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Friday, August 17, 2007

Army Suicide Problem Nothing New

Soldier grieves


In December of 2003, the Baltimore Sun ran a headline -- "Army's Suicide Rate has Outside Experts Alarmed." In that article, we were told, "A report by a 12-member team of military and civilian mental health professionals dispatched to Iraq in October to evaluate mental health of soldiers is expected to be released after the holidays." Good news, something was being done.

"After the holidays" turned out to be the end of March of 2004, when Stars and Stripes ran the headline, "Suicide Report Makes Army Improve." That story reported the Army taking "swift steps to improve mental health services for troops in Iraq and Kuwait" and that it would "send in behavioral health experts and improve logistics to get antidepressants and sleeping pills to combat troops immediately."

Now we see the headline, more than three years later, "Army Suicides Highest in 26 Years." Not surprisingly, a new Army Suicide Event Report (ASER) notes that "there was a significant relationship between suicide attempts and number of days deployed" in theater.

"This new report only confirms what we veterans have been saying for years," writes Paul Rieckhoff, of Iraq and Afghanistan Veterans of America. He tells us "Soldiers and Marines who have deployed to Iraq more than once have a 50% higher rate of combat stress," that "90% of military psychiatrists, psychologists and social workers reported no formal training or supervision in the recommended PTSD therapies," and that "VA officials have admitted that
waiting lists render mental health and substance abuse care 'virtually inaccessible.'" You have to wonder what things were like before the Army made all of its improvements.

Rieckhoff also writes that "this report does not even include the unknown number of military personnel that have committed suicide after they have left the military's payrolls." No one tracks these numbers.

In March of this year President Bush, embarrassed by reports of unforgiveable conditions at Walter Reed in particular and the Veterans Administration in general, called on Bob Dole and Donna Shalala to put together recommendations for improving care for vets. "I am concerned that our soldiers and their families are not getting the treatment that they deserve, having volunteered to defend our country," Bush said as he announced the commission. "Any report of medical neglect will be taken seriously by this administration, I'm confident by the Congress, and we will address problems quickly."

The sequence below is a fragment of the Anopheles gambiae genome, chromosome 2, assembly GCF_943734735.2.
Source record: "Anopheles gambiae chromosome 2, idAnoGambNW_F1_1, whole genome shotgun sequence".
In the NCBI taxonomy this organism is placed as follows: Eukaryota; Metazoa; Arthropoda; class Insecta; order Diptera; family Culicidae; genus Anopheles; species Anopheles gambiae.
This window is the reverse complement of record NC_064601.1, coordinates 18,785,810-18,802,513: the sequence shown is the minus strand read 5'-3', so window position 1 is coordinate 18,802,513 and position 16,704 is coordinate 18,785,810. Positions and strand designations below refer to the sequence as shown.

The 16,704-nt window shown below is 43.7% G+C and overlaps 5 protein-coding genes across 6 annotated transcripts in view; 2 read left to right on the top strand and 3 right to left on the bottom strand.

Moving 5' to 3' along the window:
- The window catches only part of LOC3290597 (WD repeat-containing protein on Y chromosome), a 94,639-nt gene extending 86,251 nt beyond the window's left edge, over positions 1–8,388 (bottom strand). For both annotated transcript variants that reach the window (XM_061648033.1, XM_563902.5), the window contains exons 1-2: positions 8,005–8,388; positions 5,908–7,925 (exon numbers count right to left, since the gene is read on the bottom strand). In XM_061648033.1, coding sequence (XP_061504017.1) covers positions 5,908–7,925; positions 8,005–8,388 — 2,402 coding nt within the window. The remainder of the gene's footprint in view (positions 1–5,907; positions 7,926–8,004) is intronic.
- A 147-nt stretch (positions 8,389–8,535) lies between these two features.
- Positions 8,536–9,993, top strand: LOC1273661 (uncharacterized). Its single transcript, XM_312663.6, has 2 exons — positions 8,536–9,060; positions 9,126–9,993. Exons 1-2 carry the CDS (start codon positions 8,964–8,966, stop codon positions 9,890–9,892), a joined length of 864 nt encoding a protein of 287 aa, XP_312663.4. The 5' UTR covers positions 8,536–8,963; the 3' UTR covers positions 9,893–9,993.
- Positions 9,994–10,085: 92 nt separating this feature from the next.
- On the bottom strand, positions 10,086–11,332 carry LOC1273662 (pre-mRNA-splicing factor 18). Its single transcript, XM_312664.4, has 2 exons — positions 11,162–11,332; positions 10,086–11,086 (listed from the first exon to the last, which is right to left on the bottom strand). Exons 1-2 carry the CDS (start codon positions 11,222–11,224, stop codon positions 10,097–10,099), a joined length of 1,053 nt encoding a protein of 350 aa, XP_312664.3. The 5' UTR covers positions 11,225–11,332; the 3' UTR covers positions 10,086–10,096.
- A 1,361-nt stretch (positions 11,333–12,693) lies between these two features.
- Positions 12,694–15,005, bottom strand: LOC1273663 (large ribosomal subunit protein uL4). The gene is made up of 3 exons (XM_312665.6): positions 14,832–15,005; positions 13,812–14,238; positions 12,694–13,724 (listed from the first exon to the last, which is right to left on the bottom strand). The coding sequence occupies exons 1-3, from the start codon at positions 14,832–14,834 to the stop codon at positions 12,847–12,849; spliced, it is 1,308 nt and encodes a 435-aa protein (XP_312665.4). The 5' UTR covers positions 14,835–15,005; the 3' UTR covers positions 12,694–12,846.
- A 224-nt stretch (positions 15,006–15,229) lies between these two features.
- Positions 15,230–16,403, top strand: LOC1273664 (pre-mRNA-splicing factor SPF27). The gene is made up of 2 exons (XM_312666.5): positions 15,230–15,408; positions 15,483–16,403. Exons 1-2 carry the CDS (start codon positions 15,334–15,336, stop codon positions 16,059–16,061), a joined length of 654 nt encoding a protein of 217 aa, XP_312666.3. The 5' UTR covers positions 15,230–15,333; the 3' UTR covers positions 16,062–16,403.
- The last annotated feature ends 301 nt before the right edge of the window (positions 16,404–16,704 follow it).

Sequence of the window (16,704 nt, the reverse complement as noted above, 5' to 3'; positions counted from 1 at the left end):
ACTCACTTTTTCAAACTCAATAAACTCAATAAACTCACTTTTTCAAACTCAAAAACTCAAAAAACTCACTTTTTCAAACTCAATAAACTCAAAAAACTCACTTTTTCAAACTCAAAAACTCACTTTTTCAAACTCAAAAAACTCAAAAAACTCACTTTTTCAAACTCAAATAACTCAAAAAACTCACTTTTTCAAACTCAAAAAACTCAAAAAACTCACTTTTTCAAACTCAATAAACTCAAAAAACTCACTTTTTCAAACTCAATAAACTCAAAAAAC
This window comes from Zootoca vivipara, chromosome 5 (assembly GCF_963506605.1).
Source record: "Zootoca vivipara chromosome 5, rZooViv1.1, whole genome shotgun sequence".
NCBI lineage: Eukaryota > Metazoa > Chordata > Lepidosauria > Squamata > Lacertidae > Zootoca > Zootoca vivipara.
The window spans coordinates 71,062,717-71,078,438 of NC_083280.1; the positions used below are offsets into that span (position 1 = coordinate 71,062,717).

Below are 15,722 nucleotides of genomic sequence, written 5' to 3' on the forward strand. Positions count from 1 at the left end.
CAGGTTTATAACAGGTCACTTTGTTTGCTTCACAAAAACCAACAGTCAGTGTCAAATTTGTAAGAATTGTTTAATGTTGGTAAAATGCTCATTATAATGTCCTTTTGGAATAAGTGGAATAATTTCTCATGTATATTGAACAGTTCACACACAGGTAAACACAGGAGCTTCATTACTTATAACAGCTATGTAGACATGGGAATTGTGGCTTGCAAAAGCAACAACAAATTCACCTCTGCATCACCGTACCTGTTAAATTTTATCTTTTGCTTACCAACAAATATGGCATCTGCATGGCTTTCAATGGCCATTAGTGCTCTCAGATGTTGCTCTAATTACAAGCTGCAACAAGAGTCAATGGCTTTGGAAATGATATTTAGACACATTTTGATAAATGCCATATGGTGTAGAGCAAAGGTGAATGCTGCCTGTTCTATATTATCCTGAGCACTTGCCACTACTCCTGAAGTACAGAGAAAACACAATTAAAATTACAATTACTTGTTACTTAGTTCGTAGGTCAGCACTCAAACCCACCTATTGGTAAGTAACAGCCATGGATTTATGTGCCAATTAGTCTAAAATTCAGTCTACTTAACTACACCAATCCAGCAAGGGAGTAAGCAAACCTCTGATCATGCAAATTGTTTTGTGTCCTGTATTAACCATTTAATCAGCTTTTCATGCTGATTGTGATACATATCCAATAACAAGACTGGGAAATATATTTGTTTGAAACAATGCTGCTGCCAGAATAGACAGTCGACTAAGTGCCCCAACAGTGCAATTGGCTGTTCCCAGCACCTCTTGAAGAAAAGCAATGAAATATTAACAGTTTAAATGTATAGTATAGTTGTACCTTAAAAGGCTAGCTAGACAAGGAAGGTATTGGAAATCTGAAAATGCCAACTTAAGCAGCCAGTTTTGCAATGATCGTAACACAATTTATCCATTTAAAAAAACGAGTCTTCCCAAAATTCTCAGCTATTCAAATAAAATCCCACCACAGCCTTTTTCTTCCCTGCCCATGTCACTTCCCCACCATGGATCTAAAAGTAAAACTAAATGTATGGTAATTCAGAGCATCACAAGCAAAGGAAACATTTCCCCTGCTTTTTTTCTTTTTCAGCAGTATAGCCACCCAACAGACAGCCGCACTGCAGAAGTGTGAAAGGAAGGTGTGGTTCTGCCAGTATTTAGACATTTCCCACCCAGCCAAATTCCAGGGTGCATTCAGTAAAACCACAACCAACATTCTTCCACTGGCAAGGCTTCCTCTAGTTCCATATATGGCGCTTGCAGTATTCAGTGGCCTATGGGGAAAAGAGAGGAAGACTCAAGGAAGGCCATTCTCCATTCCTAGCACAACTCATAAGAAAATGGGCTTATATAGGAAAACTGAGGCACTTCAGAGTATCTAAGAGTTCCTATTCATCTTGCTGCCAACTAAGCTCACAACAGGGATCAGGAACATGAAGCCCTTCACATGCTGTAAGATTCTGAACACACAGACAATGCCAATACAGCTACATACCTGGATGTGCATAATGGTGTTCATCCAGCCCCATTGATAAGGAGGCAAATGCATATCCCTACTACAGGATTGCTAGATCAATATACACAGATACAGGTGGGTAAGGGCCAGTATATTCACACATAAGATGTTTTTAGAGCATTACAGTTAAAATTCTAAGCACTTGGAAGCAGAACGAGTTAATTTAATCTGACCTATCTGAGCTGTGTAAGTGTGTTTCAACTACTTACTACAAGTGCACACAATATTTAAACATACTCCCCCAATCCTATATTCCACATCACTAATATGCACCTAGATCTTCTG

Kind of sounds like he planned to get right on it when the recommendations came back, doesn't it? Yeah, not so much. When the Dole-Shalala report came out in July, AP reported, "White House press secretary Tony Snow said that Bush would not be acting immediately on any of the recommendations. Rather, he said that the panel's ideas would likely be integrated with other ongoing efforts to improve health care and overall treatment of returning soldiers." The president, barely able to contain his lack of enthusiasm, called the recommendations "interesting."

Bush blew them off. Nothing has happened with the recommendations since. Allow me to blow my own horn here, but I called it. Say what you like about him, but President Bush is anything but unpredictable. When Bush is given the opportunity to do the right thing, you'll never lose money betting he won't take it.

"It has been hurry up and wait for the results of this commission report and now the White House is telling our vets to wait even longer," said Sen. Patty Murray of Bush's disinterest in pursuing the report's recommendations. Paul Rieckhoff's assessment is harsher.

"There should be no more excuses," he writes. "Every day that the president delays, more troops will die as a result of a flawed military and veterans healthcare system."

The problem has been ongoing since 2003, for chrissake, and since the problem was first identified, it's gotten much, much worse. Veterans and their families deserve better. Suicides, even when they're so clearly a result of war, are not honored by the military. They receive no hero's funeral. There's more than one type of collateral damage.

President Bush is constantly asking us to pray for the troops -- this is what passes for some sort of solution. Call it faith-based suicide prevention. And all the husbands and wives, mothers and fathers, children, friends, and communities who wake up one day to a huge unpatchable hole in their lives, I guess we're supposed to pray for them too. That's the fix. Prayer is pretty much all the president has to offer. And all he seems interested in offering.

--Wisco

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